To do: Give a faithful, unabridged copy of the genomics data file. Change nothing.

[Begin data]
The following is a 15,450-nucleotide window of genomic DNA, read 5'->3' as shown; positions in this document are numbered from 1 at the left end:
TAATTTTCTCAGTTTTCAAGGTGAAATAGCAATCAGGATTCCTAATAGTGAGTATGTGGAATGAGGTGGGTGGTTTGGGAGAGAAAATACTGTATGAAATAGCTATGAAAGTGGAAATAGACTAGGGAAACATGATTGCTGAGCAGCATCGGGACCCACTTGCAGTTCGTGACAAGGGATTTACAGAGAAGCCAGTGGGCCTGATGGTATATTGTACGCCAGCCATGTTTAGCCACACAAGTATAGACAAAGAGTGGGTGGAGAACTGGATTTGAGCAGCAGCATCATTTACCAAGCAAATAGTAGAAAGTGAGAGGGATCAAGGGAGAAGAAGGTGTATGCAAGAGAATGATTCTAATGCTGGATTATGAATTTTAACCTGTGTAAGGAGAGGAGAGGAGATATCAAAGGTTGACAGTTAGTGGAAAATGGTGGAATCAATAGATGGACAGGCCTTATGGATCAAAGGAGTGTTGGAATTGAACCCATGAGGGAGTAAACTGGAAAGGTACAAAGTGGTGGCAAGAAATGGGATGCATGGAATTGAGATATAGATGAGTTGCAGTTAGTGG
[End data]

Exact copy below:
The following is a 15,450-nucleotide window of genomic DNA, read 5'->3' as shown; positions in this document are numbered from 1 at the left end:
TAATTTTCTCAGTTTTCAAGGTGAAATAGCAATCAGGATTCCTAATAGTGAGTATGTGGAATGAGGTGGGTGGTTTGGGAGAGAAAATACTGTATGAAATAGCTATGAAAGTGGAAATAGACTAGGGAAACATGATTGCTGAGCAGCATCGGGACCCACTTGCAGTTCGTGACAAGGGATTTACAGAGAAGCCAGTGGGCCTGATGGTATATTGTACGCCAGCCATGTTTAGCCACACAAGTATAGACAAAGAGTGGGTGGAGAACTGGATTTGAGCAGCAGCATCATTTACCAAGCAAATAGTAGAAAGTGAGAGGGATCAAGGGAGAAGAAGGTGTATGCAAGAGAATGATTCTAATGCTGGATTATGAATTTTAACCTGTGTAAGGAGAGGAGAGGAGATATCAAAGGTTGACAGTTAGTGGAAAATGGTGGAATCAATAGATGGACAGGCCTTATGGATCAAAGGAGTGTTGGAATTGAACCCATGAGGGAGTAAACTGGAAAGGTACAAAGTGGTGGCAAGAAATGGGATGCATGGAATTGAGATATAGATGAGTTGCAGTTAGTGG